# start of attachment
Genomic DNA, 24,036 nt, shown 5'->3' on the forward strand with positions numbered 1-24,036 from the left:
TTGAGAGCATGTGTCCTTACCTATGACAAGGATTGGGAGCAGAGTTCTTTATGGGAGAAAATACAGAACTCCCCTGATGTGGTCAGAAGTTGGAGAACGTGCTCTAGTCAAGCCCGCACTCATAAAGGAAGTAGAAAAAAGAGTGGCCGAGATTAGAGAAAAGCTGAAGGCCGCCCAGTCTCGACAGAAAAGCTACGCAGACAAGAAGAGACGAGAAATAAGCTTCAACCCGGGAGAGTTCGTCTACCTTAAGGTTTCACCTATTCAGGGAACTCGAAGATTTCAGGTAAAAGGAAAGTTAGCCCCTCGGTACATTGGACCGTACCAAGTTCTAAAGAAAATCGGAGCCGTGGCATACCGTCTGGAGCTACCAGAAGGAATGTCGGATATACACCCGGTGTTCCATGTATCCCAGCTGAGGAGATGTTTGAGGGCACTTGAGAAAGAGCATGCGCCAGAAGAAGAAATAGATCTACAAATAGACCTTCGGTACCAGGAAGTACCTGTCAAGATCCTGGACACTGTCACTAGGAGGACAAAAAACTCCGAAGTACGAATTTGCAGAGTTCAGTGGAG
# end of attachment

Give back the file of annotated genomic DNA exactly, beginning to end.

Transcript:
Genomic DNA, 24,036 nt, shown 5'->3' on the forward strand with positions numbered 1-24,036 from the left:
TTGAGAGCATGTGTCCTTACCTATGACAAGGATTGGGAGCAGAGTTCTTTATGGGAGAAAATACAGAACTCCCCTGATGTGGTCAGAAGTTGGAGAACGTGCTCTAGTCAAGCCCGCACTCATAAAGGAAGTAGAAAAAAGAGTGGCCGAGATTAGAGAAAAGCTGAAGGCCGCCCAGTCTCGACAGAAAAGCTACGCAGACAAGAAGAGACGAGAAATAAGCTTCAACCCGGGAGAGTTCGTCTACCTTAAGGTTTCACCTATTCAGGGAACTCGAAGATTTCAGGTAAAAGGAAAGTTAGCCCCTCGGTACATTGGACCGTACCAAGTTCTAAAGAAAATCGGAGCCGTGGCATACCGTCTGGAGCTACCAGAAGGAATGTCGGATATACACCCGGTGTTCCATGTATCCCAGCTGAGGAGATGTTTGAGGGCACTTGAGAAAGAGCATGCGCCAGAAGAAGAAATAGATCTACAAATAGACCTTCGGTACCAGGAAGTACCTGTCAAGATCCTGGACACTGTCACTAGGAGGACAAAAAACTCCGAAGTACGAATTTGCAGAGTTCAGTGGAG